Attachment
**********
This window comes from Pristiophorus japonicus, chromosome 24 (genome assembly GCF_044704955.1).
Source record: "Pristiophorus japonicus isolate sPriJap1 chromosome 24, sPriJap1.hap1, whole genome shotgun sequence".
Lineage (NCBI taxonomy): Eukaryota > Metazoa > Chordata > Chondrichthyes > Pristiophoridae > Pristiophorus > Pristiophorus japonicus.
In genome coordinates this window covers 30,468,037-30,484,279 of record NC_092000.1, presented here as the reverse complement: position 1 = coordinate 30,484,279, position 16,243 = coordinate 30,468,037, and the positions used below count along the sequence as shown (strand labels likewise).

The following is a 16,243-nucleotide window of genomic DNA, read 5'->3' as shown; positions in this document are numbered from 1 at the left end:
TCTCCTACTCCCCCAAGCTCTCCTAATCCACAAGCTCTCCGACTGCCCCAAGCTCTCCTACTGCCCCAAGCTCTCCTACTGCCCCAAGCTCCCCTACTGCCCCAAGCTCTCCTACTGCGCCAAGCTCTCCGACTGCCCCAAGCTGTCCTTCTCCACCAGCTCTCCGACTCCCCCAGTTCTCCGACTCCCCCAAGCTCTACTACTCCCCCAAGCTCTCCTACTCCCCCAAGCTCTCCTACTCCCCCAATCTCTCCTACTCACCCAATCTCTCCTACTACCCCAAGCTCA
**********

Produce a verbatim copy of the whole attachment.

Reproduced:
This window comes from Pristiophorus japonicus, chromosome 24 (genome assembly GCF_044704955.1).
Source record: "Pristiophorus japonicus isolate sPriJap1 chromosome 24, sPriJap1.hap1, whole genome shotgun sequence".
Lineage (NCBI taxonomy): Eukaryota > Metazoa > Chordata > Chondrichthyes > Pristiophoridae > Pristiophorus > Pristiophorus japonicus.
In genome coordinates this window covers 30,468,037-30,484,279 of record NC_092000.1, presented here as the reverse complement: position 1 = coordinate 30,484,279, position 16,243 = coordinate 30,468,037, and the positions used below count along the sequence as shown (strand labels likewise).

The following is a 16,243-nucleotide window of genomic DNA, read 5'->3' as shown; positions in this document are numbered from 1 at the left end:
TCTCCTACTCCCCCAAGCTCTCCTAATCCACAAGCTCTCCGACTGCCCCAAGCTCTCCTACTGCCCCAAGCTCTCCTACTGCCCCAAGCTCCCCTACTGCCCCAAGCTCTCCTACTGCGCCAAGCTCTCCGACTGCCCCAAGCTGTCCTTCTCCACCAGCTCTCCGACTCCCCCAGTTCTCCGACTCCCCCAAGCTCTACTACTCCCCCAAGCTCTCCTACTCCCCCAAGCTCTCCTACTCCCCCAATCTCTCCTACTCACCCAATCTCTCCTACTACCCCAAGCTCA